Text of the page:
Uneventful winter suggests another disappointing summer for Pirates

Victor Decolongon / Getty Images | Pirates’ outfielder Bryan Reynolds is congratulated by his teammates in the dugout. Reynolds finished the 2018 season with 154 hits.
    Victor Decolongon / Getty Images | Pirates’ outfielder Bryan Reynolds is congratulated by his teammates in the dugout. Reynolds finished the 2018 season with 154 hits.

Dom Ferro | Staff Writer

Jan. 16, 2019

Major changes were made in the Pirates clubhouse immediately after their disappointing conclusion to the 2019 season. The Pirates that we last saw in late September may look much different come Opening Day in the Spring.

Just days prior to their final game of the season, it was confirmed by the Pirates organization that longtime manager Clint Hurdle would be back for the 2020 season. However, following the 3-1 loss in the final game to the Cincinnati Reds, it was announced that Hurdle and the Pirates had decided to part ways after nine seasons together. His tenure included three straight playoff berths from 2013 to 2015.

Hurdle has been one of the most successful managers for the club in the past several decades.

In 2013, Hurdle led the Pirates to their first winning season and playoff appearance since 1992. Hurdle led the Bucs to a Wild Card win against the Cincinnati Reds and was also awarded NL Manager of the Year that season.

Although Hurdle had managed to find success early in the decade, the team had a slight collapse after 2015. From 2015 to 2019 they had one winning season, and it was only three games above .500.

After four straight seasons of disappointment, all eyes were on owner Bob Nutting. Many were calling for him to sell the team or fire some high ranking employees within the organization.

Nutting was forced to make a change in the weeks following Hurdles departure. He fired both general manager Neil Huntington and team president Frank Coonelly.

Unfortunately for Neil Huntington, he was only given a certain amount of money to allocate to players. Did the Pirates’ problems lie with his questionable signings and trades?

Those definitely played a part in the decline of the Pirates, but with one of the lowest payrolls year after year, it is hard to compete with teams like the Yankees or Dodgers who have all the resources available to them.

Huntington’s position was filled a few weeks later by Ben Cherington, the former Red Sox general manager.

“This is an important step forward for our organization,” Nutting said in a press release. “Ben has an incredible track record of success, having been a part of three World Championship teams in Boston, one as general manager, and setting the table for a fourth. His passion and ability to identify, infuse and develop talent at every level, including at the Major League level, is exactly what we need to be successful in Pittsburgh.”

Nutting also hired former Penguins employee Travis Williams as president. This move was the most obvious of the bunch. Williams is a perfect fit for the team, as he knows about how much pride Pittsburgh has for its teams and additionally brings decades of experience in sports management for the team.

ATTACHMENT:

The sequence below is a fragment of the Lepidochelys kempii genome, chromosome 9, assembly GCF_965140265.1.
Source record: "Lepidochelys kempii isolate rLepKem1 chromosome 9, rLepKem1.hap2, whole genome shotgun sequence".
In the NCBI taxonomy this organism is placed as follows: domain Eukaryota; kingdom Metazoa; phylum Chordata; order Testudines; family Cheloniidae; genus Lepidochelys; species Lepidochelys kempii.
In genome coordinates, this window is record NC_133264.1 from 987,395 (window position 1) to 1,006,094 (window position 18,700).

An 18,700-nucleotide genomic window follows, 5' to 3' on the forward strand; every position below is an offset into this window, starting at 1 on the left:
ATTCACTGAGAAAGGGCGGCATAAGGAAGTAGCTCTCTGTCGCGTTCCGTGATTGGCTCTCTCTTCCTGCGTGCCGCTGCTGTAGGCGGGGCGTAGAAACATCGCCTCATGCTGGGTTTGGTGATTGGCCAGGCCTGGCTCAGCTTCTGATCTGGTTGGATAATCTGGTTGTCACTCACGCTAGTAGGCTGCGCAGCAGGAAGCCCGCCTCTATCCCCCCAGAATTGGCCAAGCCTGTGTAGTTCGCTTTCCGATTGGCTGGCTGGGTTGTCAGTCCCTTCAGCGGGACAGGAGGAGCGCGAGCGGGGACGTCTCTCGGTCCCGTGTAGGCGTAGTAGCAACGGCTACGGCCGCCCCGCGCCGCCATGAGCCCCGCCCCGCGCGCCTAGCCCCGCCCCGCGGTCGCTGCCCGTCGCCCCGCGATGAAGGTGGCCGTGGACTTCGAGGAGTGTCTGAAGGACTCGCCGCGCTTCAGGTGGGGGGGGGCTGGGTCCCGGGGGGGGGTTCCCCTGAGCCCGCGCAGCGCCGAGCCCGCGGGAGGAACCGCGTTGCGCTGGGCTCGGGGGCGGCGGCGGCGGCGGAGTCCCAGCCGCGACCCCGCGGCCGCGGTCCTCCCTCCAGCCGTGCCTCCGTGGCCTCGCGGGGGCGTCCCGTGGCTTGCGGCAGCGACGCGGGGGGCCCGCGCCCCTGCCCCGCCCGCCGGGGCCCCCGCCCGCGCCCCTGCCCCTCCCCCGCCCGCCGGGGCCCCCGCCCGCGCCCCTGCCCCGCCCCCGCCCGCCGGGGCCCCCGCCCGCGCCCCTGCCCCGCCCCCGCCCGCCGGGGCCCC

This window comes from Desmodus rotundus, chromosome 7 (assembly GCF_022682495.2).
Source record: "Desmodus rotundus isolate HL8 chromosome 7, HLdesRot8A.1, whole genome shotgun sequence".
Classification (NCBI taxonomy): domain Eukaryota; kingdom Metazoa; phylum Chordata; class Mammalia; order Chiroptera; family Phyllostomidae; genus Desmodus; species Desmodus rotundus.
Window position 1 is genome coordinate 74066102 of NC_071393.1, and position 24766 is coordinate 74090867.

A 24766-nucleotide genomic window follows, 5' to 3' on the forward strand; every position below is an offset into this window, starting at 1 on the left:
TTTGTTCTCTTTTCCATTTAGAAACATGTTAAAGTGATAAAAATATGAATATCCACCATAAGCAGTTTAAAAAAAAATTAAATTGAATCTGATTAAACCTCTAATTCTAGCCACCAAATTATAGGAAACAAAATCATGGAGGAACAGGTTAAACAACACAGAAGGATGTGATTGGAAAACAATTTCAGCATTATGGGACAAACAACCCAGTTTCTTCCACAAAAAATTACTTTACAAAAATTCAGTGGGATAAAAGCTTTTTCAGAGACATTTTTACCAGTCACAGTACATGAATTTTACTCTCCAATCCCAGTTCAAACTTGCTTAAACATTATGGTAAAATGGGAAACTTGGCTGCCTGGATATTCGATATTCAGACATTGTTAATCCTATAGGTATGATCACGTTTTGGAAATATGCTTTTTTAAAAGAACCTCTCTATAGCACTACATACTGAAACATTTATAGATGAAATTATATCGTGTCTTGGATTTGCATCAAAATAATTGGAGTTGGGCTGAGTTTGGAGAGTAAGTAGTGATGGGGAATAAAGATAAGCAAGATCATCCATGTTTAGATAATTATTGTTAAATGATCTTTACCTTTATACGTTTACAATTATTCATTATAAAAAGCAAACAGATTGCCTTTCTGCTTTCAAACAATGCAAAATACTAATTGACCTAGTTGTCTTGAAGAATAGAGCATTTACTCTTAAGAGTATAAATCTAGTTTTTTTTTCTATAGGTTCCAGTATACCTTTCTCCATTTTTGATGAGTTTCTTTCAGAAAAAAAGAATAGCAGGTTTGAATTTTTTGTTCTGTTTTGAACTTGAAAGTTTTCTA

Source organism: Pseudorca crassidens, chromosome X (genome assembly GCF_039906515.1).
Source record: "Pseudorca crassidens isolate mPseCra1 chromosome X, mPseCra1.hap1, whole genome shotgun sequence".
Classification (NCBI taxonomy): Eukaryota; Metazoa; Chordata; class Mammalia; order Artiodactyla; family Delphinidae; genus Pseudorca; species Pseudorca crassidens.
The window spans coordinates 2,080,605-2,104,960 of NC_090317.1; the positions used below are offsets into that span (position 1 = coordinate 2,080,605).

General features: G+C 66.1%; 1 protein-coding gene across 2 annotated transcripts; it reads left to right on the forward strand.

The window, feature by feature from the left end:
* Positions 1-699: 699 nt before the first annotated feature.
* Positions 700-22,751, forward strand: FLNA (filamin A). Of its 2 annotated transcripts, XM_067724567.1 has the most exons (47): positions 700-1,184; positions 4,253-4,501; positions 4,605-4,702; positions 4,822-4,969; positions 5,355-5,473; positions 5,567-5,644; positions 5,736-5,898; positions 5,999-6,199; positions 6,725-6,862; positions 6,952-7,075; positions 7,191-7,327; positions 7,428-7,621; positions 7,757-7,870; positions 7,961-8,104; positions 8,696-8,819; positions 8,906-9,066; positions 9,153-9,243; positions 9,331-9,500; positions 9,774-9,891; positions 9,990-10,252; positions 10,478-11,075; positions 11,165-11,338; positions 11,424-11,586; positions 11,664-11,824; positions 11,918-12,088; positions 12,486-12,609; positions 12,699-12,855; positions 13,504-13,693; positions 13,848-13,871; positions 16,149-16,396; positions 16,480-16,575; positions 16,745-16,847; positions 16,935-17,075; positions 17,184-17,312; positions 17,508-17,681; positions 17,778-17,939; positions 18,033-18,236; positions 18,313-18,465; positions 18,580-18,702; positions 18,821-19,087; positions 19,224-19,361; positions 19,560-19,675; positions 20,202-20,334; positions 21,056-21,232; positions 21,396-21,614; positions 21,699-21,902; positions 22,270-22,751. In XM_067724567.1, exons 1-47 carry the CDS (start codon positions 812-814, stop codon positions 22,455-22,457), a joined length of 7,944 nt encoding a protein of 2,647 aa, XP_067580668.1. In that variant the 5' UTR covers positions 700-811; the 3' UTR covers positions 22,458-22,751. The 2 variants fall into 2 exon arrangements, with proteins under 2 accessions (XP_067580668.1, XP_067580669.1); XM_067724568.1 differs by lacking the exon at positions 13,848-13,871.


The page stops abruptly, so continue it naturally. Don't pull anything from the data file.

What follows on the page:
Lastly, the person to take the position of field manager is Derek Shelton. Shelton brings a complete different energy to the team. He is much younger than Hurdle, and is given his first shot at managing a major league team in 2020.

He has spent the last two decades coaching several teams, most recently as bench coach for the Minnesota Twins.

Following the Pirates last place finish in the NL Central last season, the pressure for the team to succeed is at an all time high.

After giving fans the thrill and joy of baseball being played in Pittsburgh in October, it has been heartbreaking for fans to see them resort back to their below average play seen in the 2000s.

This is not a time for the Pirates to stand still and see what happens with this current roster. They must make moves in the offseason before it is too late and the 2020 season becomes a train wreck.

With the loss of their ace Jameson Taillon, the Pirates pitching staff is weak. To go along with the abysmal rotation, there isn’t yet a solid option at catcher.

After choosing to not bring back Elias Diaz, who appeared in 101 games for Pittsburgh last season, the Pirates seem content to use Jacob Stallings as their starter behind the plate.

Stallings primarily served as Diaz’s backup in 2018, and has only played in 95 big league games since getting the call to the show in 2016.

As for the rest of the lineup, Bryan Reynolds and Josh Bell could be some of the only stars on the team this year. Starling Marte publicly made comments about his future with the Pirates in November.

Translated from Spanish, Marte said, “They [the Pirates] have the power to decide about my future. If it was for me I will leave for a team that is ready to compete right now on a World Series and that’s not our case.”

The usual narrative of the Pirates being conservative and not spending money on star players must change if they want to compete with the other teams in the NL Central, let alone the MLB.

Pirates fans shouldn’t expect a playoff appearance in the upcoming season. This team is in serious rebuild mode and they’re just getting started. They’re one of the only clubs who have yet to spend money on free agency this winter.

Best case scenario this season is fixing the toxic environment in the clubhouse and let the players and fans know that this team is serious about competing for a World Series title in the next few years.

If the new updated clubhouse is a disaster, Nutting should consider selling the team to someone more competent and be willing to spend more money on the payroll. Many fans would do anything to just see “Buctober” one more time.